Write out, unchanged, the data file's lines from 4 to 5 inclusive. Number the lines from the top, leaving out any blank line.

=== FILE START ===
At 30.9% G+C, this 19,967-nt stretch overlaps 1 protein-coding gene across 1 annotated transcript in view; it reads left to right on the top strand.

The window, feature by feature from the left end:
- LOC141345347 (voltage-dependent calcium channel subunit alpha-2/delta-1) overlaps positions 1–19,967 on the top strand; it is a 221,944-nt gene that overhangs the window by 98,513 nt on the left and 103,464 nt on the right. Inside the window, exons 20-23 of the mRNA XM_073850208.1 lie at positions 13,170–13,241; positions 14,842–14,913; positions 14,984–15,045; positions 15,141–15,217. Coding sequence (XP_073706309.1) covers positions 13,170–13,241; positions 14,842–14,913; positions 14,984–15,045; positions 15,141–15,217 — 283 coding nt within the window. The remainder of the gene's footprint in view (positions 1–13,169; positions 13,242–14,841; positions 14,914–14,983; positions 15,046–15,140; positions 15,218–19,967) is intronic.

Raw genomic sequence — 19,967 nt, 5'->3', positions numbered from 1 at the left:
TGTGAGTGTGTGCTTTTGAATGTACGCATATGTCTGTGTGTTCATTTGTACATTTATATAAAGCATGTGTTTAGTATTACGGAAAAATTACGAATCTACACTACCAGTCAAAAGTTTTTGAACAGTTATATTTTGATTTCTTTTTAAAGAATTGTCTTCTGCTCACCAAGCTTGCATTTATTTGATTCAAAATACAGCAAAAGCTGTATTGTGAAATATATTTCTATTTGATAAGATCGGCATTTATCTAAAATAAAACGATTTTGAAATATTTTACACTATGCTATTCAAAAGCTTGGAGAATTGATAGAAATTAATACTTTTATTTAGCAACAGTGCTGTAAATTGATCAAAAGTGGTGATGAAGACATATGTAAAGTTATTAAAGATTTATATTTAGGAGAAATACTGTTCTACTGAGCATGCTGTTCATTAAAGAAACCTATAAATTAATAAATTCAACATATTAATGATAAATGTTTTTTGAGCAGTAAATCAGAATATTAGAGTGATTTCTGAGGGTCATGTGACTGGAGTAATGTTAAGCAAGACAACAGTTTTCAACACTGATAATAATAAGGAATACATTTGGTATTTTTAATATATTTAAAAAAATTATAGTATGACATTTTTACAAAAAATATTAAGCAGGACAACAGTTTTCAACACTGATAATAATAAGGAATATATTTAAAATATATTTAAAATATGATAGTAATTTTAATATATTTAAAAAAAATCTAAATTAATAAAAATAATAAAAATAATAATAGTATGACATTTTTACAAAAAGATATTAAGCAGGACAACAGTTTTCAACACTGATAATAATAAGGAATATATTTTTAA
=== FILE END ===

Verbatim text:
Raw genomic sequence — 19,967 nt, 5'->3', positions numbered from 1 at the left:
TGTGAGTGTGTGCTTTTGAATGTACGCATATGTCTGTGTGTTCATTTGTACATTTATATAAAGCATGTGTTTAGTATTACGGAAAAATTACGAATCTACACTACCAGTCAAAAGTTTTTGAACAGTTATATTTTGATTTCTTTTTAAAGAATTGTCTTCTGCTCACCAAGCTTGCATTTATTTGATTCAAAATACAGCAAAAGCTGTATTGTGAAATATATTTCTATTTGATAAGATCGGCATTTATCTAAAATAAAACGATTTTGAAATATTTTACACTATGCTATTCAAAAGCTTGGAGAATTGATAGAAATTAATACTTTTATTTAGCAACAGTGCTGTAAATTGATCAAAAGTGGTGATGAAGACATATGTAAAGTTATTAAAGATTTATATTTAGGAGAAATACTGTTCTACTGAGCATGCTGTTCATTAAAGAAACCTATAAATTAATAAATTCAACATATTAATGATAAATGTTTTTTGAGCAGTAAATCAGAATATTAGAGTGATTTCTGAGGGTCATGTGACTGGAGTAATGTTAAGCAAGACAACAGTTTTCAACACTGATAATAATAAGGAATACATTTGGTATTTTTAATATATTTAAAAAAATTATAGTATGACATTTTTACAAAAAATATTAAGCAGGACAACAGTTTTCAACACTGATAATAATAAGGAATATATTTAAAATATATTTAAAATATGATAGTAATTTTAATATATTTAAAAAAAATCTAAATTAATAAAAATAATAAAAATAATAATAGTATGACATTTTTACAAAAAGATATTAAGCAGGACAACAGTTTTCAACACTGATAATAATAAGGAATATATTTTTAA